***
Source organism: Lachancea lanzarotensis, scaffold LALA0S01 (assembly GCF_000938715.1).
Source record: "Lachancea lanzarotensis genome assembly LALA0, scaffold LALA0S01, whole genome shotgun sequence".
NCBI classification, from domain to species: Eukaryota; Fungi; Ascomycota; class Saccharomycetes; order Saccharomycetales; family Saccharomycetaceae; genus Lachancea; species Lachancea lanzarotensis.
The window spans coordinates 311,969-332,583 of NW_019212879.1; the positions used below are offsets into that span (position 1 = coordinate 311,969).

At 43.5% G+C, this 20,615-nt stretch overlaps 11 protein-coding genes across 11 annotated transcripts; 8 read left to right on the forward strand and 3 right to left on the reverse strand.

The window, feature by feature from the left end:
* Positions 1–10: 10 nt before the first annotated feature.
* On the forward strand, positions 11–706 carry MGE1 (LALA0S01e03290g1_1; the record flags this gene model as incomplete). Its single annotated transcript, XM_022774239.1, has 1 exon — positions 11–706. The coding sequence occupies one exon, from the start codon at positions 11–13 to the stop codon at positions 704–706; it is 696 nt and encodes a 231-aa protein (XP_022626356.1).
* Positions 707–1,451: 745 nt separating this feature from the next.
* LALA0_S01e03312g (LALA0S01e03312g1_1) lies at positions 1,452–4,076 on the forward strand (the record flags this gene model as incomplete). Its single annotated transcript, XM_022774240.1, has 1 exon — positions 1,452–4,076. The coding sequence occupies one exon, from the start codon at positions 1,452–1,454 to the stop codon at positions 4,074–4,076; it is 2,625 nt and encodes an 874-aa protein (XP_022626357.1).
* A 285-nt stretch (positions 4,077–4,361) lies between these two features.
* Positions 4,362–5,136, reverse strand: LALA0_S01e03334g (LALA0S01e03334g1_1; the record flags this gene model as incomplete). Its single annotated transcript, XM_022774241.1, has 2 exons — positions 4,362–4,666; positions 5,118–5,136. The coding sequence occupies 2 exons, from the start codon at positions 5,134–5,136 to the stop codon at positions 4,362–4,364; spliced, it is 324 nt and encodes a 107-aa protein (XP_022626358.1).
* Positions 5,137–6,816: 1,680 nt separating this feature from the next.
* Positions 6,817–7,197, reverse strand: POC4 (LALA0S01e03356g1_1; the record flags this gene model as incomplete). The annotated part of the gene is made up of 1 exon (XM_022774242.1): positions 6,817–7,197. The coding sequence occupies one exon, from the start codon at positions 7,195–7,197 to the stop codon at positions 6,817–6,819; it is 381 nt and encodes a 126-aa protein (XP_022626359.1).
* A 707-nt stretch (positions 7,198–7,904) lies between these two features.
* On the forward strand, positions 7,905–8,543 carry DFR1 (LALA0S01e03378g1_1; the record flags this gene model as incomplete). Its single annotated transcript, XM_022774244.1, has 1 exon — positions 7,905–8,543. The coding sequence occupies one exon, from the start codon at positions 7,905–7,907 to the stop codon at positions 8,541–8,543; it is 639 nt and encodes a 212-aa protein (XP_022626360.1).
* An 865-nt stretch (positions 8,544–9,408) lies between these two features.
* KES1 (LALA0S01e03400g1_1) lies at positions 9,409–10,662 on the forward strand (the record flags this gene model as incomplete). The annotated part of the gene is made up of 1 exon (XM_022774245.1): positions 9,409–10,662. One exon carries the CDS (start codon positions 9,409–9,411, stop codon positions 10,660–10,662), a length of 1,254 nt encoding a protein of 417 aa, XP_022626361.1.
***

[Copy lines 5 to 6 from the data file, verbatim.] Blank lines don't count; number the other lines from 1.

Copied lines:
At 43.5% G+C, this 20,615-nt stretch overlaps 11 protein-coding genes across 11 annotated transcripts; 8 read left to right on the forward strand and 3 right to left on the reverse strand.

The window, feature by feature from the left end: